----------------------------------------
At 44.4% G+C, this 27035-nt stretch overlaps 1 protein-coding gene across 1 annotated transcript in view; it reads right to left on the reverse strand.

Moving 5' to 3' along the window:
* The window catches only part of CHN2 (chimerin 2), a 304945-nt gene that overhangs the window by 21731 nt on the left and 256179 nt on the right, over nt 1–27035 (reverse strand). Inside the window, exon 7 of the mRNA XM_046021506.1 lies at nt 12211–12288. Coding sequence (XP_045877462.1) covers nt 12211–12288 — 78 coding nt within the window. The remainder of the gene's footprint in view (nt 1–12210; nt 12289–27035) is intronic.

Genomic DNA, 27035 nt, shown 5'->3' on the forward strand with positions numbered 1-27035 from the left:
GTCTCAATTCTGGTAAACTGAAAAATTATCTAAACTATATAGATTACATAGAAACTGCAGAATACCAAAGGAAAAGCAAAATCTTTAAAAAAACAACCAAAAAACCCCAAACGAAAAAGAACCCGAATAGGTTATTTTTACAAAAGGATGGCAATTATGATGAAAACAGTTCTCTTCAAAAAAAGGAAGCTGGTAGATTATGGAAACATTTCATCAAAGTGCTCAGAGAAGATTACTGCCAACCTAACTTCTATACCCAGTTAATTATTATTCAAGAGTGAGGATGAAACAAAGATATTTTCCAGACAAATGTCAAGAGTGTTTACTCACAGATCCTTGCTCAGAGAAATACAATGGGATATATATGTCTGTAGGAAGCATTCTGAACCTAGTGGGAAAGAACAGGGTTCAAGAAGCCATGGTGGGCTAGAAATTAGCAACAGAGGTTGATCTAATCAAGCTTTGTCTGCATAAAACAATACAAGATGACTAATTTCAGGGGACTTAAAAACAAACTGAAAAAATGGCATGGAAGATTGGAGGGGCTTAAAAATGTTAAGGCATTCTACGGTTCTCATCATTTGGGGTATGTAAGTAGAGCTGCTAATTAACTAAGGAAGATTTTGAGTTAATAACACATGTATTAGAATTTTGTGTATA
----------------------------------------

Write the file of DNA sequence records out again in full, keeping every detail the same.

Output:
At 44.4% G+C, this 27035-nt stretch overlaps 1 protein-coding gene across 1 annotated transcript in view; it reads right to left on the reverse strand.

Moving 5' to 3' along the window:
* The window catches only part of CHN2 (chimerin 2), a 304945-nt gene that overhangs the window by 21731 nt on the left and 256179 nt on the right, over nt 1–27035 (reverse strand). Inside the window, exon 7 of the mRNA XM_046021506.1 lies at nt 12211–12288. Coding sequence (XP_045877462.1) covers nt 12211–12288 — 78 coding nt within the window. The remainder of the gene's footprint in view (nt 1–12210; nt 12289–27035) is intronic.

Genomic DNA, 27035 nt, shown 5'->3' on the forward strand with positions numbered 1-27035 from the left:
GTCTCAATTCTGGTAAACTGAAAAATTATCTAAACTATATAGATTACATAGAAACTGCAGAATACCAAAGGAAAAGCAAAATCTTTAAAAAAACAACCAAAAAACCCCAAACGAAAAAGAACCCGAATAGGTTATTTTTACAAAAGGATGGCAATTATGATGAAAACAGTTCTCTTCAAAAAAAGGAAGCTGGTAGATTATGGAAACATTTCATCAAAGTGCTCAGAGAAGATTACTGCCAACCTAACTTCTATACCCAGTTAATTATTATTCAAGAGTGAGGATGAAACAAAGATATTTTCCAGACAAATGTCAAGAGTGTTTACTCACAGATCCTTGCTCAGAGAAATACAATGGGATATATATGTCTGTAGGAAGCATTCTGAACCTAGTGGGAAAGAACAGGGTTCAAGAAGCCATGGTGGGCTAGAAATTAGCAACAGAGGTTGATCTAATCAAGCTTTGTCTGCATAAAACAATACAAGATGACTAATTTCAGGGGACTTAAAAACAAACTGAAAAAATGGCATGGAAGATTGGAGGGGCTTAAAAATGTTAAGGCATTCTACGGTTCTCATCATTTGGGGTATGTAAGTAGAGCTGCTAATTAACTAAGGAAGATTTTGAGTTAATAACACATGTATTAGAATTTTGTGTATA